Organic coffee production can benefit farmers whose wider ecosystems, food security and parallel income streams (from honey production, for example) are protected, and environmental protection. 

For some consumers though, it is simply a chemical-free health reassurance. For this group, does the organic claim still hold true if the rest of the supply chain’s processes are not organic?

The importer must maintain the necessary documents for importing and a clean warehouse space designated for organic coffee. Once the coffee reaches the roaster, they must prioritise roasting organic coffee, ensuring clean practices and avoiding cross-contamination. 

There are many other layers to consider though, including the milk, sugar, machinery, and cleaning products that contribute to the organic journey of coffee from farm to cup. 

“Cafetto strives to achieve a balance of quality, premium products and sustainability,” says Richard Surynt, the Regulatory and Quality Manager at Cafetto. 

And that’s exactly what they have done with their Certified Organic Range. Products with the ACO certification contain ingredients that are free from genetically modified organisms and phosphates. These contain biodegradable surfactants that can be easily broken down, to reduce negative environmental impact.

Producers put in a high level of effort to obtain organic certification, but it is up to the rest of the supply chain to uphold the certification and preserve the organic nature of the coffee. 

The full “farm to cup” experience trend 

Consumers of specialty coffee are demanding more certified and traceable coffee. Research has revealed that millennials and Gen Z consumers are more likely to purchase organically labelled products, such as coffee, than older generations.

In a market where new certifications pop up almost daily, the organic label is one that is easy to understand and that consumers feel comfortable with. Within a saturated market where label fatigue is weighing on customers, it offers simple reassurance.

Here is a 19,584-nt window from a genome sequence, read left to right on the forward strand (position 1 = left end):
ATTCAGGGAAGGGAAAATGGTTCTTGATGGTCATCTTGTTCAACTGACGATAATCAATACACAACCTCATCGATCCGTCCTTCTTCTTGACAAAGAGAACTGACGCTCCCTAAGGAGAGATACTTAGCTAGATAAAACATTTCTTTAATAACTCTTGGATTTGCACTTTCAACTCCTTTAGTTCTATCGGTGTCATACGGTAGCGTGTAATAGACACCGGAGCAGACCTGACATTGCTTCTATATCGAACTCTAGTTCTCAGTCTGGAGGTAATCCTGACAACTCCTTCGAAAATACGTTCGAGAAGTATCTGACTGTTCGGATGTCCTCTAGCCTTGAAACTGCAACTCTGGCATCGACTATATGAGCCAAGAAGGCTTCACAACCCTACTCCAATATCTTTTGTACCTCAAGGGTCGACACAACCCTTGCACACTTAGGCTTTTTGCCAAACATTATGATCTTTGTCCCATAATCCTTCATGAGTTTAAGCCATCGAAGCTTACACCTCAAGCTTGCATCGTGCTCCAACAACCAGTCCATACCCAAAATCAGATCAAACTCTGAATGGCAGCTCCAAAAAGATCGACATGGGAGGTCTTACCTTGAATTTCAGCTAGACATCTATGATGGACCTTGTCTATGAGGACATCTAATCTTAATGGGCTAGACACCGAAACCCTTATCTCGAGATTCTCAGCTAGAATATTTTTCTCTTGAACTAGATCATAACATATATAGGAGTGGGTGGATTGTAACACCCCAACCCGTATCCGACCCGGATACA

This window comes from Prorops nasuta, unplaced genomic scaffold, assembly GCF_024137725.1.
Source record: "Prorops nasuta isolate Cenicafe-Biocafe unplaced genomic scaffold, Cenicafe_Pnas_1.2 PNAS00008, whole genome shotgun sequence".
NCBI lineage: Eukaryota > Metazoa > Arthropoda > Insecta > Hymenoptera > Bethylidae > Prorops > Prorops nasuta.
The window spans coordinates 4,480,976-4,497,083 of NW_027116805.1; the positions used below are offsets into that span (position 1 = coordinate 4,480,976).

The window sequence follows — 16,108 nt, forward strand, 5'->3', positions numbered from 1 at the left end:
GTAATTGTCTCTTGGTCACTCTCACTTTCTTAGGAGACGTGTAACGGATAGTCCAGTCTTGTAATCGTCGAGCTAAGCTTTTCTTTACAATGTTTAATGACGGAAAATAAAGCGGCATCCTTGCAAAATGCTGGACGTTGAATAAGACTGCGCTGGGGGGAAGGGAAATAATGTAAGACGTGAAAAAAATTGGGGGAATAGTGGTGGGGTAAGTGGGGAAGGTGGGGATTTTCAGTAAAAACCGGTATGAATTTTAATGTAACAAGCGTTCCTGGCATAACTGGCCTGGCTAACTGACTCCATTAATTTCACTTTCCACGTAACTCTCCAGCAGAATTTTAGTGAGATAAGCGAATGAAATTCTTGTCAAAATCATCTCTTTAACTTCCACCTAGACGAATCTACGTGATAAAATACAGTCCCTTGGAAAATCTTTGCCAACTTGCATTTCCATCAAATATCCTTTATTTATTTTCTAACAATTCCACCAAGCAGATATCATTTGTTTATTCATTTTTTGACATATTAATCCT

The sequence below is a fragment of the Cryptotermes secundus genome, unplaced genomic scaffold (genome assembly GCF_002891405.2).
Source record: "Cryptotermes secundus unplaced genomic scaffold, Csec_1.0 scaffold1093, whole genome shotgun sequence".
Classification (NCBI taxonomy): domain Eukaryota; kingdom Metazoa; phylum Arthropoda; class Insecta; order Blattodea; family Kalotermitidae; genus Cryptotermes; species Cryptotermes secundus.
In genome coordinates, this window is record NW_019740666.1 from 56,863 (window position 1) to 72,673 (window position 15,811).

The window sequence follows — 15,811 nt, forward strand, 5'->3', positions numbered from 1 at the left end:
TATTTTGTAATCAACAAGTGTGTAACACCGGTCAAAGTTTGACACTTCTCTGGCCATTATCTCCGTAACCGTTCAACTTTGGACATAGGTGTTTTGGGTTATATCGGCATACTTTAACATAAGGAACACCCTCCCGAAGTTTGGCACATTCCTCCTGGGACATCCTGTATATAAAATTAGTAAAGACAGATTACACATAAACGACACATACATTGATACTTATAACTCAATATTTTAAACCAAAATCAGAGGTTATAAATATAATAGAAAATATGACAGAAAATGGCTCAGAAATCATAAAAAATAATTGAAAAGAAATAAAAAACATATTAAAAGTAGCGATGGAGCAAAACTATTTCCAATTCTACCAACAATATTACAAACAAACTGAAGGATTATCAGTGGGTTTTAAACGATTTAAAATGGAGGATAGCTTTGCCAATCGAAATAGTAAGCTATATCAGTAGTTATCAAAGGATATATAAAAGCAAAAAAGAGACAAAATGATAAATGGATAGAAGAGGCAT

Consumers are therefore likely to support businesses or roasters that are maintaining these standards, and drive the demand for more organic, holistic coffee experiences. 

“As consumers become more knowledgeable around understanding the finer details behind the influx of environmental claims we see today, they have come to expect quality and accountability from start to finish,” says Jason.

Meanwhile, the “full experience” from farm to shelf is a business philosophy that is gathering speed. Zero waste policy coffee shops, or woman-owned cafes from farm to cup are just some examples of this holistic consumption approach.

Whole Foods is a good example of this model at a larger scale. The American multinational supermarket chain sells products free from hydrogenated fats and artificial colours, flavours, and preservatives. It positions itself as a reliable organic grocery store – from farm to shelf – that consumers can trust. Could coffee follow suit?

Cafetto has certainly positioned itself as an essential player in the “full organic experience” business model, offering certified products further down the supply chain that impact the final brewed coffee product.

“Essentially, what we’re doing is providing a comprehensive end-to-end environmental tick of approval across the board, and we do this by holding ourselves accountable for our actions,” says Richard.  

“What our customers end up with is high-quality, premium products that carry the environmentally conscious tick of approval for our present and our future – that’s how we protect our people and our planet.” 

Coffee Intelligence